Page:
Women's marches begin with a focus in 2020 and progressive policies

The marches are presented as accusations of anti-Semitism against the leaders of Women's National Inc. and the main march of Washington, which those leaders have denied, forced some demonstration organizers in other cities to dissociate themselves from that group.
But for the third year in a row, protesters flocked to rallies at the Freedom Plaza in Washington, New York and elsewhere on Saturday. Some are affiliated with Women & # 39; s March Inc. and others do not.

Before the morning meeting in Los Angeles, Yanti Palleschi sat at a table and joined others who were writing messages on banners.

"I come every year, I'm proud of the work women have done in the last election, but we need more powerful women," said Palleschi of Sherman Oaks, California, and a member of a nonprofit women's organization.

Waving for progressive laws

These marches are derived from those that began in January 2017 as a demonstration of resistance to Trump's election. In 2018, the movement changed to focus on midterm elections.

The march of women is evolving, but their enemies are the same.
This year, organizers say, it's not just about commemorating victories like unprecedented victories for the Democratic Party by women of color in the midterm exams, but also about stirring progressive laws and positions that say they will benefit women of race, clbad, badual orientation and others. identities
That includes pressing for a policy document called "Women's Agenda," which addresses issues such as immigrant rights, violence against women, civil rights and liberties, and climate justice, among others.

"The agenda focuses specifically on legislative actions and policies that can be achieved by 2020," said the Director of Women's March Operations, Rachel Carmona.

A group holds posters on Saturday in Washington's Plaza de la Libertad.

Jessica González-Rojas, executive director of the National Institute of Latinas for Reproductive Health, described the agenda as a policy tool that organizers from different cities can use to address issues that are important to their communities.

What makes it unique is how it takes typically gender-neutral issues, such as immigration, and offers policy solutions that specifically benefit women and families, he said.

"It's about looking at different identities between women and "Women and political solutions to address attacks against those identities," he said.

No other congress has seen itself like this.

In New York, protesters gathered for at least two separate events, including one in Foley Square for a "Women's Unity Rally." The organizers said they aim "to demand equal justice for black women, immigrant women, women of color and people who do not conform to gender."

The scheduled speakers were to include the first lady of the city of New York, Chirlane McCray, the women's rights activist Gloria Steinem and the US representative. UU Alexandria Ocasio-Cortez, the 29-year-old freshman from New York, whose followers among progressives from across the country have made her one of the highest profile Democrats in the house.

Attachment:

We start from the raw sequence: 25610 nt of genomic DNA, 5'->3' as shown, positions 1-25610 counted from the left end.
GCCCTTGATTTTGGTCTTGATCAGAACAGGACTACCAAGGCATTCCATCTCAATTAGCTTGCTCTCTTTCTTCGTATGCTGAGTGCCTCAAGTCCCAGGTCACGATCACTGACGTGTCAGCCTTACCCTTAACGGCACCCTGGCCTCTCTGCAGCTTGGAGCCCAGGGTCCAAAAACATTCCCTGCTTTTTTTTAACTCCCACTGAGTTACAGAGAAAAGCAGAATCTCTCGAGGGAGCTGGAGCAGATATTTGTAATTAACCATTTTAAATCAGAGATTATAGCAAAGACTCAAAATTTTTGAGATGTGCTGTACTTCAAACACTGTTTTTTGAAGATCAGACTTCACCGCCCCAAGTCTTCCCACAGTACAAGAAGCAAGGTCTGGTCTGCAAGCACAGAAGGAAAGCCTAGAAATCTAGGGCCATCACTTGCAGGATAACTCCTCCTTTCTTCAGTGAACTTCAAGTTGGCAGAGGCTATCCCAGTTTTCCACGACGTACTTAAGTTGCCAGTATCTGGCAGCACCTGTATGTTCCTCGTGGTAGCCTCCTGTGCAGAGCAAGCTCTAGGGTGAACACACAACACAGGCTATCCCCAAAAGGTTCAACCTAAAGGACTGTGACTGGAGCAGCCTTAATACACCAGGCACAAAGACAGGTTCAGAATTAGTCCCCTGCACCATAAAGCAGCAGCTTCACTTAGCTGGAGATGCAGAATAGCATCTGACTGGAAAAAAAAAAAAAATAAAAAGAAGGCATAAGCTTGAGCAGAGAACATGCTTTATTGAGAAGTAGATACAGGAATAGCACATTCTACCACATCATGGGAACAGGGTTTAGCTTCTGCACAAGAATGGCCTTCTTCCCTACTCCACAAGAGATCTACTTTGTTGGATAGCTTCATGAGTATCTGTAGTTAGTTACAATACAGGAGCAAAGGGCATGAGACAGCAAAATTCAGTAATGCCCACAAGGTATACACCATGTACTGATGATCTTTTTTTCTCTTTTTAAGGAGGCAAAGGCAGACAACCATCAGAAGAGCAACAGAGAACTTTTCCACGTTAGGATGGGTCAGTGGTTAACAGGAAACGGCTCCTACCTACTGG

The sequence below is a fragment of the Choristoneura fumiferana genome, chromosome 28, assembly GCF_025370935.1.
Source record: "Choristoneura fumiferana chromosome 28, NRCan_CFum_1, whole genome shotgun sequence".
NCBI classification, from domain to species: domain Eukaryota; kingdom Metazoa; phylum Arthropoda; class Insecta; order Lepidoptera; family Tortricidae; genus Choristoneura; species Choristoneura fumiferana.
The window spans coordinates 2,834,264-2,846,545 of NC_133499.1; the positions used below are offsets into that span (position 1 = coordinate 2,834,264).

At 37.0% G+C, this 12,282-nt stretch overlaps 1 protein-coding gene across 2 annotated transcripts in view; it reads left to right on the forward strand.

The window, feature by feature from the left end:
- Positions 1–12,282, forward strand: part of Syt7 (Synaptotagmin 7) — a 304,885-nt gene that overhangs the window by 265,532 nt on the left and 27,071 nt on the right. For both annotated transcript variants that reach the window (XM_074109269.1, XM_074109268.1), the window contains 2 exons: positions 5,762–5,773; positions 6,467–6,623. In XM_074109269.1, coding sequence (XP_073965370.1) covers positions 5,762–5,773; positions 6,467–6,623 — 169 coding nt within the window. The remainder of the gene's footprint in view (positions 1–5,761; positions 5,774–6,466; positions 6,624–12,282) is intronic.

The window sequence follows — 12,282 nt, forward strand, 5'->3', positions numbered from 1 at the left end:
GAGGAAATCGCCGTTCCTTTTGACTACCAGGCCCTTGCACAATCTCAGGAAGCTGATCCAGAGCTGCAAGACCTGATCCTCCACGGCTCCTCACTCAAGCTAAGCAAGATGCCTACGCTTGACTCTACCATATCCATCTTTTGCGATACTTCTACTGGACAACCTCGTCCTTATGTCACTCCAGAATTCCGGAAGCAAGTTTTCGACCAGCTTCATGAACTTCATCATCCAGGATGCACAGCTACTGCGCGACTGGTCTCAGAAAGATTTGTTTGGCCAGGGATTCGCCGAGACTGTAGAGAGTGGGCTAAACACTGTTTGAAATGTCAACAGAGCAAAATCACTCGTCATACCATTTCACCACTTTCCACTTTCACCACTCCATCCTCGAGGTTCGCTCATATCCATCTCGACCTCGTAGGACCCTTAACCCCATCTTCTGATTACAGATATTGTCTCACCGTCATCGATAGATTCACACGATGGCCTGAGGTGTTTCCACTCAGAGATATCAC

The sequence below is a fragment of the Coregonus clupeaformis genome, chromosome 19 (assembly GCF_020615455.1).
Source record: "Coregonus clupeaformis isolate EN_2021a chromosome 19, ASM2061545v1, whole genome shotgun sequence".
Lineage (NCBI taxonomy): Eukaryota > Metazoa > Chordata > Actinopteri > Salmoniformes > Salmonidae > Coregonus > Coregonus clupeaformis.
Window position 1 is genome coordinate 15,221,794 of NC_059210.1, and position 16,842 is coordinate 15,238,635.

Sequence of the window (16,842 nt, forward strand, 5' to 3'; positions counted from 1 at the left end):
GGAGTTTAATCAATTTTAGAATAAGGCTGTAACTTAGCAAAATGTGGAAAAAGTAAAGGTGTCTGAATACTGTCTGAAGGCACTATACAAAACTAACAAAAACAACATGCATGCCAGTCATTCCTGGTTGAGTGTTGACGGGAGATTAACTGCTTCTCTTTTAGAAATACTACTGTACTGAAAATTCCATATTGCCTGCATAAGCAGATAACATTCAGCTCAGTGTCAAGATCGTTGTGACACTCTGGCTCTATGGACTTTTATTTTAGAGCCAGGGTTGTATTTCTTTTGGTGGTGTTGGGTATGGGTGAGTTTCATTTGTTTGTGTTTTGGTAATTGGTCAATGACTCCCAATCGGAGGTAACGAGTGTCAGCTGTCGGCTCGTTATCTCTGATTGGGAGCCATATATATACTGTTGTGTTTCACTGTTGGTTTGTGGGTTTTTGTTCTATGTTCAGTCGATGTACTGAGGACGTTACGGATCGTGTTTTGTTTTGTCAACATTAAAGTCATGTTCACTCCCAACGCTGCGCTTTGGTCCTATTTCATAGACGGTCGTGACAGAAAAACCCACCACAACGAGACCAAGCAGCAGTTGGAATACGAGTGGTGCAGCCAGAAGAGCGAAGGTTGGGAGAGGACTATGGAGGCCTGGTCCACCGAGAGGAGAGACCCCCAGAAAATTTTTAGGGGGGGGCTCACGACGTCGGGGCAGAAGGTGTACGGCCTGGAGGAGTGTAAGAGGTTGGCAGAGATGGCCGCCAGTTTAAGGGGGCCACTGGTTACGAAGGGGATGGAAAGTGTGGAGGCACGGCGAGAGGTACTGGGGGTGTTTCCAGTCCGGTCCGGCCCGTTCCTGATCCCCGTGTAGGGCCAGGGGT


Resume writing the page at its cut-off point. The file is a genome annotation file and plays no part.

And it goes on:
Ocasio-Cortez, the youngest woman elected to Congress, was at a separate rally near Central Park on Saturday morning. She said that the two events in New York shared the same message.

"All these women come together in solidarity among themselves, to support each other and to make sure that each voice is amplified, protected and advanced in the United States of America," he told CNN.

The representative of the United States, Alexandria Ocasio-Cortez, in the center, attends a march event near Central Park in New York.

Concern about diversity, inclusion and allegations of intolerance.

The marches are produced because concerns about diversity and inclusion have shaken groups across the country. Accusations of intolerance against the leaders of Women & # 39; s March Inc., the national group formed by the organizers of the March 2017, threaten to overshadow the work of grbadroots activists.
This is what you should know (and where to go) for the 2019 women's marches
One of the leaders of the national group was criticized in particular for his badociation with the leader of the Nation of Islam Louis Farrakhan. Farrakhan, who has led the black nationalist group since 1977, is known for his hyperbolic hate speech directed at the Jewish community and made comments such as "the powerful Jews are my enemy" in February.

The group has published numerous statements condemning anti-Semitism and committing to learn from their mistakes through training and discussions, promises that people badociated with the group say are ongoing.

In Washington, the marquee Carmella Ormando told CNN that the controversy did not make her any doubt about her participation.

"Because nothing is perfect," said the Arlington, Virginia, resident when asked why. "Because they have worked to solve some of their problems and use them as an opportunity to make some changes.

"And because we need to support each other, because the cause is much bigger."

She and Marian Klymkowsky, also of Arlington, said they marched in 2017. Klymkowsky said they had returned because they are not satisfied with the President.

"He is not uniting the country, he has perfect solutions for the problems he himself did," he said. "Why would not you be here marching?"

Emanuella Grinberg, Madeline Holcombe, Stephanie Becker, Dakin Andone, Meg Wagner, Greg Clary and Jessica Dean contributed to this report.

Source link